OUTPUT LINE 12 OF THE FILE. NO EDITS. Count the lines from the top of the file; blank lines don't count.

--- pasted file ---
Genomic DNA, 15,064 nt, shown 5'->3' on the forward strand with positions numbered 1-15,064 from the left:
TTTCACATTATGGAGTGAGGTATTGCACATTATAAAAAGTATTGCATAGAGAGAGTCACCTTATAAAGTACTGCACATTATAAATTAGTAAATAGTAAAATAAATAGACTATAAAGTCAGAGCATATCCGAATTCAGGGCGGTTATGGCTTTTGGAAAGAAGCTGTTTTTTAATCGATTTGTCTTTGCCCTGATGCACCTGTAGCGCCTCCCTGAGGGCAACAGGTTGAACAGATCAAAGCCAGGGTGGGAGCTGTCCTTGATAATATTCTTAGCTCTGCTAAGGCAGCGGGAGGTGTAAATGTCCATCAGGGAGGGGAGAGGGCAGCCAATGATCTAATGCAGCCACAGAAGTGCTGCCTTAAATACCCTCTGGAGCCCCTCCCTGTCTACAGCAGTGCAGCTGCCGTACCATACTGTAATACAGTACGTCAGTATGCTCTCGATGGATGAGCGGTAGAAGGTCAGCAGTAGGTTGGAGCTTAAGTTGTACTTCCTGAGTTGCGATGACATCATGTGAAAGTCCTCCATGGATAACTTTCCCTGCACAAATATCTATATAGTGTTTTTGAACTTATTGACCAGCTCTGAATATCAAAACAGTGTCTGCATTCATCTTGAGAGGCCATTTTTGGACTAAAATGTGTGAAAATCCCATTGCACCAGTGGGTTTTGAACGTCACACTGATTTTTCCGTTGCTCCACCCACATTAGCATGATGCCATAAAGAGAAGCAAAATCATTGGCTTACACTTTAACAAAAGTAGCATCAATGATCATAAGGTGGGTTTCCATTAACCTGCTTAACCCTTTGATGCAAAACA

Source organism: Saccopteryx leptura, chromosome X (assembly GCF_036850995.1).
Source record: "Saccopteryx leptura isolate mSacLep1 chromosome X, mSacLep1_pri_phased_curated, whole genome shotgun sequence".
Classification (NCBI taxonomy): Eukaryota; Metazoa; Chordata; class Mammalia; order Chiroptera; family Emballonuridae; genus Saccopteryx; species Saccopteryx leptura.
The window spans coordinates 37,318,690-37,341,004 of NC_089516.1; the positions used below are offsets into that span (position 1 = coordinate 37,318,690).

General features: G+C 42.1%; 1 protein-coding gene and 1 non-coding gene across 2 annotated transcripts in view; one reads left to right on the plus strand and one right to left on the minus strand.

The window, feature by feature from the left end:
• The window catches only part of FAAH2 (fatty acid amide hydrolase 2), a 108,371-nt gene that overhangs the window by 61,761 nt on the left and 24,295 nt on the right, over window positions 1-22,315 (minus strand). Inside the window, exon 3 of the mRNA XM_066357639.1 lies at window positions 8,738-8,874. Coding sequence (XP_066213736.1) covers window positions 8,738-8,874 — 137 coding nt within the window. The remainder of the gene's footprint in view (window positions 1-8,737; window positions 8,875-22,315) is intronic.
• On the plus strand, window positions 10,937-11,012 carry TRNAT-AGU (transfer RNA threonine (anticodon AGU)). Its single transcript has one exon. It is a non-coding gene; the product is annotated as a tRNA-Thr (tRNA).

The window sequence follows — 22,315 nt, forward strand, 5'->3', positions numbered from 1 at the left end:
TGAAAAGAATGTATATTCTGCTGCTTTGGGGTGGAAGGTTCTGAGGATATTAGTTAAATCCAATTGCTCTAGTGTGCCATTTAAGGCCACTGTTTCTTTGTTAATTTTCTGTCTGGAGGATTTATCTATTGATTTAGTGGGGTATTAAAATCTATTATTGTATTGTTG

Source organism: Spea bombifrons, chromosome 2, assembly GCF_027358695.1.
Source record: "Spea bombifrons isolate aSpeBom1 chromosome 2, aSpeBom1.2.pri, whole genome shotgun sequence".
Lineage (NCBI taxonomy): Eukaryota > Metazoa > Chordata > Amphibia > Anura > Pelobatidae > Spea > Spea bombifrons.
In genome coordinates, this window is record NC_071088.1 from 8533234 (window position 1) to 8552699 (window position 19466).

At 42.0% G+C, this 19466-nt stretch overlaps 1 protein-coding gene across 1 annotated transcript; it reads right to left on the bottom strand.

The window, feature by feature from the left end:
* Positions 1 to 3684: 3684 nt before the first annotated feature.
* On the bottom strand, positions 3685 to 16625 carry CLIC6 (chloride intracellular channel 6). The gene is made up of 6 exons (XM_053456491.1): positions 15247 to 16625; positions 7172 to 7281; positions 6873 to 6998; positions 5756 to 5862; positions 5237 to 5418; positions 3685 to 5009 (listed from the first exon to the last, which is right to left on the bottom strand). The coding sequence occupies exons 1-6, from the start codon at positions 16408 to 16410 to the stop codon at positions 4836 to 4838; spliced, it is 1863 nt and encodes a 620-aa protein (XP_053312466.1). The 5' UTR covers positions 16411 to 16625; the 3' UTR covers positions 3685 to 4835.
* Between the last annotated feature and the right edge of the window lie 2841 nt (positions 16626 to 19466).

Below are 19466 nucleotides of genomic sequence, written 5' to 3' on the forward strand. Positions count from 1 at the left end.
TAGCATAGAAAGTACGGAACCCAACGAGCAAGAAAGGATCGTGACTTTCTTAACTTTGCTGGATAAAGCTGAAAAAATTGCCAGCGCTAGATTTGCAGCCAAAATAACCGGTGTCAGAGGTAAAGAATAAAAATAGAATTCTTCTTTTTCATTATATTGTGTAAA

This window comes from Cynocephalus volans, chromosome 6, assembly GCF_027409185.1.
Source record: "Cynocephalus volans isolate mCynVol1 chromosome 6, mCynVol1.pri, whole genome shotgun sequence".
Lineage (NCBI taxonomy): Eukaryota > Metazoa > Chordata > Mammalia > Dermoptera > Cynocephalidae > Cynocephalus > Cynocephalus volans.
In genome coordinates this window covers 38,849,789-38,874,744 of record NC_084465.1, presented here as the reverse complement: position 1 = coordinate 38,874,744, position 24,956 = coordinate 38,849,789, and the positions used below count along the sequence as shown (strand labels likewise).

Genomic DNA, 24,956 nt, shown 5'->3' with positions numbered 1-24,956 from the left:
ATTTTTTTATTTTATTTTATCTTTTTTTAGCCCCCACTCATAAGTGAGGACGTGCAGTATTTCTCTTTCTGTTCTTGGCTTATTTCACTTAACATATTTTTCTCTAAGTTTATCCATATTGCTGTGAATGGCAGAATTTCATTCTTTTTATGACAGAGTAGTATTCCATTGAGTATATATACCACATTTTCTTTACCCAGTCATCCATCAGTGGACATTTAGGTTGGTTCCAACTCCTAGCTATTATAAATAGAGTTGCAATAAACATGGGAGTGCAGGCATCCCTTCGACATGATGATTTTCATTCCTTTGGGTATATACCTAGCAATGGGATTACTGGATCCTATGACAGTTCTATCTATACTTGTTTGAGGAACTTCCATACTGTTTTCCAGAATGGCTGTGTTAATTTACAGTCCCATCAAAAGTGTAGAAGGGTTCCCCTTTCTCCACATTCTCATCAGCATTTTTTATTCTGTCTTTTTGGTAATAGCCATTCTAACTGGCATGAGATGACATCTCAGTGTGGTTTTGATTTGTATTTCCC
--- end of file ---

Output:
TGAAAAGAATGTATATTCTGCTGCTTTGGGGTGGAAGGTTCTGAGGATATTAGTTAAATCCAATTGCTCTAGTGTGCCATTTAAGGCCACTGTTTCTTTGTTAATTTTCTGTCTGGAGGATTTATCTATTGATTTAGTGGGGTATTAAAATCTATTATTGTATTGTTG